Jan. 25 (Bloomberg) -- Lithuania’s new government gave its backing to the euro as officials pledged to follow the country’s two Baltic neighbors by adopting the currency in 2015.
Prime Minister Algirdas Butkevicius met Finance Minister Rimantas Sadzius and central bank Governor Vitas Vasiliauskas today in the capital, Vilnius to set what he called the “ambitious goal.” Lithuania meets all European Union criteria to join the euro area except on inflation, Vasiliauskas said.
The decision is a vote of confidence in the euro as the currency region grapples with its second recession since the debt crisis broke out in 2009. The 2015 target would probably make Lithuania the last of the three Baltic nations to introduce the euro, with Latvia planning to join the euro area next year after Estonia made the switch in 2011.
“It’s a general positive for the whole EU story because it shows that countries are still looking to converge and join the euro zone,” ING Groep NV economist Simon Quijano-Evans said today by phone from London. While taming inflation won’t be easy, Lithuania’s plan “does seem realistic,” he said.
The yield on Lithuania’s dollar bond due 2022 fell to 3.299 percent at 1:20 p.m. in Vilnius, down from 3.36 percent yesterday. The cost to insure its debt against non-payment for five years using credit-default swaps is 98 basis points, 36 points more than for Estonia, data compiled by Bloomberg show.
Lithuania will set up a task force to oversee progress toward euro adoption and ensure other political decisions don’t conflict with that objective, Butkevicius said. A 2007 plan to join the euro area failed because inflation was 0.1 percentage point more than the level permitted by the EU.
“We certainly don’t want that to happen this time,” Vasiliauskas told reporters. “We see a window where we can meet the inflation criteria.”
The government will maintain fiscal discipline, while state institutions will avoid raising regulated prices to bring price growth within the EU limit, according to the central bank chief.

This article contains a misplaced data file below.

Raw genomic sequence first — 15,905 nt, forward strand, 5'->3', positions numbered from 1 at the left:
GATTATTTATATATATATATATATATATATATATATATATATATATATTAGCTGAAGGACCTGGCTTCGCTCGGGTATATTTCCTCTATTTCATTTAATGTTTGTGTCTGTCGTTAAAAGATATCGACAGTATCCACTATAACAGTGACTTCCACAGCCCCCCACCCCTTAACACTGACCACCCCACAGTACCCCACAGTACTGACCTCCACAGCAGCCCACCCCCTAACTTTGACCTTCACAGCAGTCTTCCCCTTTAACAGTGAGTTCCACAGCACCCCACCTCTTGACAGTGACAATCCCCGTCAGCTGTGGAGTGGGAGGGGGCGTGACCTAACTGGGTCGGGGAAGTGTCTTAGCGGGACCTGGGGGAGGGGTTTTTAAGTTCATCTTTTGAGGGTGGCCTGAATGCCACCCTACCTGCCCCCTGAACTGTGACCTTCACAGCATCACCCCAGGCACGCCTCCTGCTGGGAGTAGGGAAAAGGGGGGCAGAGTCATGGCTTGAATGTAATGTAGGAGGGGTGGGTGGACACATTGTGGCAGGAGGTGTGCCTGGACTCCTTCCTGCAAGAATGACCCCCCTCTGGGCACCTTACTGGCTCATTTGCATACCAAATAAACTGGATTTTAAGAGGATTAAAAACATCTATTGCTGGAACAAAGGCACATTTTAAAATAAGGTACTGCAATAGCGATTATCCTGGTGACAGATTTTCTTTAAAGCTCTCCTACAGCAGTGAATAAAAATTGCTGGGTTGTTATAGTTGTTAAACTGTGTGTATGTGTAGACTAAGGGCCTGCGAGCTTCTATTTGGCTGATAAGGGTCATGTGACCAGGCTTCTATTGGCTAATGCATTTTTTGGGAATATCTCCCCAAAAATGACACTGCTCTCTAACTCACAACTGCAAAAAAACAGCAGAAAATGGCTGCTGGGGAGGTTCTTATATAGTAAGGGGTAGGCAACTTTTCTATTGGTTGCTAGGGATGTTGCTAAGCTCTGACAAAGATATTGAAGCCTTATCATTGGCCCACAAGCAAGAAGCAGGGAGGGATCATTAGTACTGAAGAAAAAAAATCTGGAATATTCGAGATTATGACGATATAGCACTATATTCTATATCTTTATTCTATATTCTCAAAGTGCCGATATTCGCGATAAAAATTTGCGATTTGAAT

Lithuania’s average 12-month inflation rate under EU methodology was 3.2 percent in December, exceeding that month’s 2.8 percent threshold for euro adoption. The limit is derived from the average inflation of the three EU member states with the slowest price growth, plus 1.5 percentage points.
Butkevicius said officials would monitor the effect of higher wages and additional state spending on inflation. In the run-up to last October’s elections, his party vowed to boost the minimum wage and raise social benefits after four years of austerity while also narrowing the budget deficit.
This year’s budget envisages narrowing the fiscal shortfall to 2.5 percent of gross domestic product from 3 percent in 2012, the maximum allowed by the EU for countries within the euro region, as the economy grows an estimated 3.5 percent.
The government plans to raise social spending and boost salaries further after approving an 18 percent increase in the minimum wage in December, Butkevicius said.
The announcement of a target date for euro adoption is probably a sign that Lithuania is preparing to sell international bonds, according to Mohammed Kazmi, emerging-markets strategist at Royal Bank of Scotland Plc.
“Commitment to euro accession is an attempt to improve market conditions for issuance and calm investor concerns surrounding both inflation and public finances,” Kazmi said today by e-mail from London.
The country, which needs to raise an estimated total of $2 billion in international markets this year, will probably offer about $500 million of bonds “very soon,” Kazmi said. Sadzius declined to comment when asked today about a possible bond sale.
Risks to Lithuania’s euro plan include weaker-than-estimated GDP growth, which would put pressure on the budget, and a lack of political will if Europe’s debt crisis worsens, according to Neil Shearing, chief emerging-markets economist at Capital Economics Ltd. in London.
“If the debt crisis flares up again, will Brussels and Frankfurt be reluctant to admit new members?” he said today by e-mail. “And perhaps more importantly, will Vilnius still want to join?”
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